Acts of Kindness
79-year-old is upset during traffic stop so policeman offers to lend him a hand
The elderly gentleman was pulled over for speeding. But instead of getting a ticket, he got much-needed help from a group of kind officers.
Elijah Chan
10.15.21

A Michigan police officer made a routine traffic stop and was stunned when the driver told him what was wrong.

Sterling Heights Police had to pull over a Buick on Mound Road when they saw it cruising above the speed limit. The whole encounter was recorded by the police.

Flickr - John S. Quarterman
Source:
Flickr - John S. Quarterman

Officer Kevin Coates thought it would just be a routine traffic stop. The driver, a 79-year-old man who was identified only as “David” by the Sterling Heights Police, shambled towards the officer. He was instructed to stand behind his car so he wouldn’t get hit by passing traffic, then Coates began his questioning.

He asked “What was happening tonight?” and the man returned a cryptic yet heartbreaking response:

YouTube Screenshot - FOX 2 Detroit
Source:
YouTube Screenshot - FOX 2 Detroit

“Everything’s going wrong.” the man said.

The man’s voice was cracking. He was on the verge of tears and was visibly upset. However, even if Coates and his team wanted to help, the vague answer was just not enough. He tried to get a clearer picture of what was happening and David shared the reason why he was speeding.

YouTube Screenshot - FOX 2 Detroit
Source:
YouTube Screenshot - FOX 2 Detroit

David said that he’s been living in Sterling Heights for a long time. He also explained that his wife was awfully sick and their adult son is a person with special needs.

To make their days a little bit brighter, David bought his family a new TV.

Pexels - Max Vakhtbovych
Source:
Pexels - Max Vakhtbovych

But the problem is he doesn’t know how to make it work.

“I really try to drive right,” David said in the video. “I bought a new television today because I wanted to make my wife happy, you know, and I can’t get it hooked up.”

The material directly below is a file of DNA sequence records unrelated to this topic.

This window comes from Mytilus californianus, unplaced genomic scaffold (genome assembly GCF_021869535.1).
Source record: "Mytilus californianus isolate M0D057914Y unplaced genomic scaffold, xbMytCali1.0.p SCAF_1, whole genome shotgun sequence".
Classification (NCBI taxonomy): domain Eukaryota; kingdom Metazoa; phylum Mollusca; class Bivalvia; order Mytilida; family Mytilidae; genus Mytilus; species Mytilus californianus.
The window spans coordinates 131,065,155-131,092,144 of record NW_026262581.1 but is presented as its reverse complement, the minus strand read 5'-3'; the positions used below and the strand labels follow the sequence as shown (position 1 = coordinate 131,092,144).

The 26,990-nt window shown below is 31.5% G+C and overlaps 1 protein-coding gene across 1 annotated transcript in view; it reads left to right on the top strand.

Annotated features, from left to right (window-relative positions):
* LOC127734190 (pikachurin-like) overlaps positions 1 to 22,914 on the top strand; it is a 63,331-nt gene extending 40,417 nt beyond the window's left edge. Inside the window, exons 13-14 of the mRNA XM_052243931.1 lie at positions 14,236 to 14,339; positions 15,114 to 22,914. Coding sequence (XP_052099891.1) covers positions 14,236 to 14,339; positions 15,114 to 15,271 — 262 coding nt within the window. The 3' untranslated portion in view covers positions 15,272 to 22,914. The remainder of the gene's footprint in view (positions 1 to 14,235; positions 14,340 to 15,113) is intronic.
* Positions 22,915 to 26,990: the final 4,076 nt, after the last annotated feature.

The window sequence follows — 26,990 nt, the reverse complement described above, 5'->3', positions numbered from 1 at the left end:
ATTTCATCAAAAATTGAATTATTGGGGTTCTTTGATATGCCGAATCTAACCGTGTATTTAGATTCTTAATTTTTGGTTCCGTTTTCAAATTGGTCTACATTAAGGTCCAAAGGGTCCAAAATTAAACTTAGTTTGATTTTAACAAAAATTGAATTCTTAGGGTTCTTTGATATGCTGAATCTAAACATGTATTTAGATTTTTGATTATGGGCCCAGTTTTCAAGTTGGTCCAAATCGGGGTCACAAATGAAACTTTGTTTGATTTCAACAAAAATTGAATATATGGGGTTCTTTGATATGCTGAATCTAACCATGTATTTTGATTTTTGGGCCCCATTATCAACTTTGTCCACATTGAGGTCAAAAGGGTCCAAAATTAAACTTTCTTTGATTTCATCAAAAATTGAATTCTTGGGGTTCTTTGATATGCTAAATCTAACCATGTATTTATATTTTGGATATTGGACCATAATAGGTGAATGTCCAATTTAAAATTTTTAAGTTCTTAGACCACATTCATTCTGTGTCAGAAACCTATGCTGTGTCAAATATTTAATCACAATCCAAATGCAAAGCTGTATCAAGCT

YouTube Screenshot - FOX 2 Detroit
Source:
YouTube Screenshot - FOX 2 Detroit

The man was just doing his very best to make his family happy and these seemingly small frustrations were beginning to weigh down on him. Coates immediately started asking what was the issue but David didn’t know where to start. He shared that he was used to using a tube television so he might not have much experience with the newer models.

But instead of giving him a ticket, Coates gave him a surprising proposition.

YouTube Screenshot - FOX 2 Detroit
Source:
YouTube Screenshot - FOX 2 Detroit

He was going to try and help him get his TV set up.

The two men swapped phone numbers and he promised to help him get his TV working. They had to part ways that moment because the officers were still at work.

Eventually, Officer Coates drove by David’s house with two other officers in tow, Officer Remi Verougstraete, and his new recruit Officer Jeremy Jakushevich. That night, they did what every policeman was intended to do – help out their community.

Unsplash - Michael Förtsch
Source:
Unsplash - Michael Förtsch

Amazingly, they assisted David in hooking up his TV.

David admitted that he’s not good with technology and if wasn’t for the officers’ assistance, he would never have succeeded. For the officers, meanwhile, it’s a good thing that the TV just needed simple steps to get it running.

YouTube Screenshot - FOX 2 Detroit
Source:
YouTube Screenshot - FOX 2 Detroit

“I’m very proud of Officer Coates, Officer Verougstraete, and new recruit Officer Jakushevich for going above and beyond to help our residents,” Sterling Heights Police Chief Dale Dwojakowski said in a statement. “This is just another example of the amazing service that the Sterling Heights Police Department provides our community”.

While David got a verbal warning for speeding, he also got the chance to make his family happy.

Watch how this seemingly ordinary traffic stop led to an extraordinary moment of compassion and service in the video below!

Please SHARE this with your friends and family.

By Elijah Chan
hi@sbly.com
Elijah Chan is a contributor at SBLY Media.
Advertisement
Advertisement